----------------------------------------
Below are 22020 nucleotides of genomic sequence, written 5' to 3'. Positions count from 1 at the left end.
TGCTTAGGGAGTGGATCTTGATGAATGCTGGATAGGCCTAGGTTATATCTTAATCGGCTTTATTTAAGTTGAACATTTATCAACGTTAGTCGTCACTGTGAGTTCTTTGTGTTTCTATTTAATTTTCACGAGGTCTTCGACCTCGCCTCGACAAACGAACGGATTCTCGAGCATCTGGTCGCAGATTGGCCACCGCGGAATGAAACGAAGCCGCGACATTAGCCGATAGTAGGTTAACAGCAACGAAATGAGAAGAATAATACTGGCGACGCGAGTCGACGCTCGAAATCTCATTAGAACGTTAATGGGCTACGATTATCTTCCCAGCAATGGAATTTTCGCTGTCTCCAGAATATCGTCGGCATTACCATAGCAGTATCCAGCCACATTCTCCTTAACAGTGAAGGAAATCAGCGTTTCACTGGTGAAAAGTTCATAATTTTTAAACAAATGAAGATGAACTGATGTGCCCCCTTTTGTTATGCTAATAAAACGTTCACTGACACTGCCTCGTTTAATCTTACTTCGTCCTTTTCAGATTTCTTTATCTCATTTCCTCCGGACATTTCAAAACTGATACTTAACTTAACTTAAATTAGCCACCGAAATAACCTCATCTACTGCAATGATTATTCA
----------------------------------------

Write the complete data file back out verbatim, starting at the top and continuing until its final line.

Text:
Below are 22020 nucleotides of genomic sequence, written 5' to 3'. Positions count from 1 at the left end.
TGCTTAGGGAGTGGATCTTGATGAATGCTGGATAGGCCTAGGTTATATCTTAATCGGCTTTATTTAAGTTGAACATTTATCAACGTTAGTCGTCACTGTGAGTTCTTTGTGTTTCTATTTAATTTTCACGAGGTCTTCGACCTCGCCTCGACAAACGAACGGATTCTCGAGCATCTGGTCGCAGATTGGCCACCGCGGAATGAAACGAAGCCGCGACATTAGCCGATAGTAGGTTAACAGCAACGAAATGAGAAGAATAATACTGGCGACGCGAGTCGACGCTCGAAATCTCATTAGAACGTTAATGGGCTACGATTATCTTCCCAGCAATGGAATTTTCGCTGTCTCCAGAATATCGTCGGCATTACCATAGCAGTATCCAGCCACATTCTCCTTAACAGTGAAGGAAATCAGCGTTTCACTGGTGAAAAGTTCATAATTTTTAAACAAATGAAGATGAACTGATGTGCCCCCTTTTGTTATGCTAATAAAACGTTCACTGACACTGCCTCGTTTAATCTTACTTCGTCCTTTTCAGATTTCTTTATCTCATTTCCTCCGGACATTTCAAAACTGATACTTAACTTAACTTAAATTAGCCACCGAAATAACCTCATCTACTGCAATGATTATTCA